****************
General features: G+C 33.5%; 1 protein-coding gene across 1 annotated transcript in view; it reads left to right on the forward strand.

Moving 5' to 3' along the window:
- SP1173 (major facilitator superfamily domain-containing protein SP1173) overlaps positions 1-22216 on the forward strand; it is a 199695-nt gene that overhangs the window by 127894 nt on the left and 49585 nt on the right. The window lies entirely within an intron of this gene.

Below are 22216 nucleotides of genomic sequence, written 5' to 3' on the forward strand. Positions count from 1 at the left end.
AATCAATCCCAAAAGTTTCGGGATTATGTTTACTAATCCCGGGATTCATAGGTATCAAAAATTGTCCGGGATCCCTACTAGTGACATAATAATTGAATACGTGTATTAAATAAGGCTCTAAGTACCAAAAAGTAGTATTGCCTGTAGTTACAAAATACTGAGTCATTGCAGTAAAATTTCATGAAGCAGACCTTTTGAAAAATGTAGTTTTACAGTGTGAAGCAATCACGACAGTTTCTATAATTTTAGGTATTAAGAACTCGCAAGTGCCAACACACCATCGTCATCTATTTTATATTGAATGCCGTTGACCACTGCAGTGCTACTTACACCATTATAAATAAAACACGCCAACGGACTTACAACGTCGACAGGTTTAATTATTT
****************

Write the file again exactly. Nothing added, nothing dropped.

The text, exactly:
General features: G+C 33.5%; 1 protein-coding gene across 1 annotated transcript in view; it reads left to right on the forward strand.

Moving 5' to 3' along the window:
- SP1173 (major facilitator superfamily domain-containing protein SP1173) overlaps positions 1-22216 on the forward strand; it is a 199695-nt gene that overhangs the window by 127894 nt on the left and 49585 nt on the right. The window lies entirely within an intron of this gene.

Below are 22216 nucleotides of genomic sequence, written 5' to 3' on the forward strand. Positions count from 1 at the left end.
AATCAATCCCAAAAGTTTCGGGATTATGTTTACTAATCCCGGGATTCATAGGTATCAAAAATTGTCCGGGATCCCTACTAGTGACATAATAATTGAATACGTGTATTAAATAAGGCTCTAAGTACCAAAAAGTAGTATTGCCTGTAGTTACAAAATACTGAGTCATTGCAGTAAAATTTCATGAAGCAGACCTTTTGAAAAATGTAGTTTTACAGTGTGAAGCAATCACGACAGTTTCTATAATTTTAGGTATTAAGAACTCGCAAGTGCCAACACACCATCGTCATCTATTTTATATTGAATGCCGTTGACCACTGCAGTGCTACTTACACCATTATAAATAAAACACGCCAACGGACTTACAACGTCGACAGGTTTAATTATTT